Bhutan’s shift

The recent statement by Bhutanese prime minister Lotay Tshering has triggered alarm bells in India. In an interview with a Belgian daily, he said that Bhutan and China agreed on the demarcation of the Northern boundary. He further said the issue will be settled soon with the arrival of the Chinese technical team. While referring to the trijunction issue he said, all three stakeholders (China, India and Bhutan) to settle the issue. Bhutan is a tiny country in South Asia shares borders with India and China.
Bhutan shares a 470 kilometers long border with China and has a dispute with China over territory in the North and West. China claims over 764 KM of Bhutan’s territory in the North and South which includes the Doklam plateau. China claims 269 square kilometers of area in Western Bhutan of which Doklam is a part. Doklam is a strategic plateau close to the trijunction of China, India and Bhutan. It was after the 1962 war the plateau became an issue when both China and Bhutan claimed the plateau belonging to them. The plateau is located between the Chinese Chumbi Valley to the North, Bhutan’s Haa Valley to the East and Sikkim to the West.
If China takes control of the plateau then the Indian military assets in Northern Bengal and Sikkim will be threatened. The most serious threat will be to the Siliguri Corridor (Chicken’s Neck) that connects North Eastern states (7 states) with mainland India. It was in June 2017 reportedly the Chinese PLA moved forward in the plateau and dismantled some of the bunkers constructed by the Bhutanese army. The Indian army interfered and stalled the road construction efforts by the PLA in Doklam. The standoff in the plateau triggered fears of war between China and India. An Indian army contingent is garrisoned in Bhutan for its defense against China. India and Bhutan signed an agreement in 1949 to address Bhutan’s security concerns.
This agreement was revised in 2007. An Indian Military Training Team (IMTRAT) comprising 18000 of all ranks is garrisoned at Haa town in West Bhutan, 20 kilometers from the Doklam plateau. The team besides the defense of Bhutan also trained the Royal Bhutan Army and the Royal Bodyguard of Bhutan. The trijunction is another disputed location between China and India. India claims the line at Batang la whereas the Chinese claim is the junction 2.5 kilometers of Doka la at Mount Gipmochi. The mount (Gipmochi) dominates the Siliguri Corridor and the distance from the trijunction to Siliguri Corridor is 50 kilometers. The Chinese Chumbi Valley is of immense significance and is projecting toward the trijunction like a dagger.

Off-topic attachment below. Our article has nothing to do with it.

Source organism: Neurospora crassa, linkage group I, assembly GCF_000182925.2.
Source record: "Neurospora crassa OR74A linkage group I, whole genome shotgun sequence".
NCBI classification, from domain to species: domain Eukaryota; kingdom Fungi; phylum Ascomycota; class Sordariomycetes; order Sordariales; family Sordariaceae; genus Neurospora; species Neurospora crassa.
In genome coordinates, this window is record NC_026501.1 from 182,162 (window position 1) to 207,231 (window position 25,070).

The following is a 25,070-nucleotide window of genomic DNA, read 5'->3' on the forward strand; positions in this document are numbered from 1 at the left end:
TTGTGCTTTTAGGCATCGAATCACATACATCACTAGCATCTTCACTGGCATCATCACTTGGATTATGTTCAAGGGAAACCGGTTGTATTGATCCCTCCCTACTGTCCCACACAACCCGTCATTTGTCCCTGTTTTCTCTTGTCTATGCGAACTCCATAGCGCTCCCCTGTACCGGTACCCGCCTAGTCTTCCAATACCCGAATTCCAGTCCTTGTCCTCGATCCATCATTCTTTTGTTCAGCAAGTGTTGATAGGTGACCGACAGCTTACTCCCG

The threat to the Siliguri Corridor is immense and is of serious consequence to India. The corridor is 200 kilometers long and its narrowest is 20 kilometers wide which connects the North Eastern states with the mainland. If China occupies the Siliguri Corridor which is likely in any future war it cuts off Indian North Eastern states and will provide an opportunity to separatist groups in all states to declare their independence. A similar situation was created by India for Pakistan during the 1971 war. The Siliguri Corridor is heavily defended by the troops of Indian Eastern Command and frequent drills are carried out to counter a possible Chinese invasion.
The Chinese and Bhutanese are closer to a landmark agreement. China has offered to swap the Doklam plateau for the Northern disputed region. At the same time, Bhutan is ready to give control of Doklam to China. Bhutan’s interest is in trade after settling the border issue with China from the North. At present Bhutan is entirely dependent on India. There is a strategic shift in the Bhutanese foreign policy and they have stated that China has an equal say in resolving the Doklam issue. Despite frequent visits by the Indian president, prime minister, and Indian army chiefs, Bhutan is going against India. The strategic shift has shocked India and has reinforced a real future threat to the Indian neck (Chickens’ Neck) and its likely occupation by the Chinese PLA.

The writer is a retired brigadier and freelance columnist. He tweets @MasudAKhan6.

ePaper - Nawaiwaqt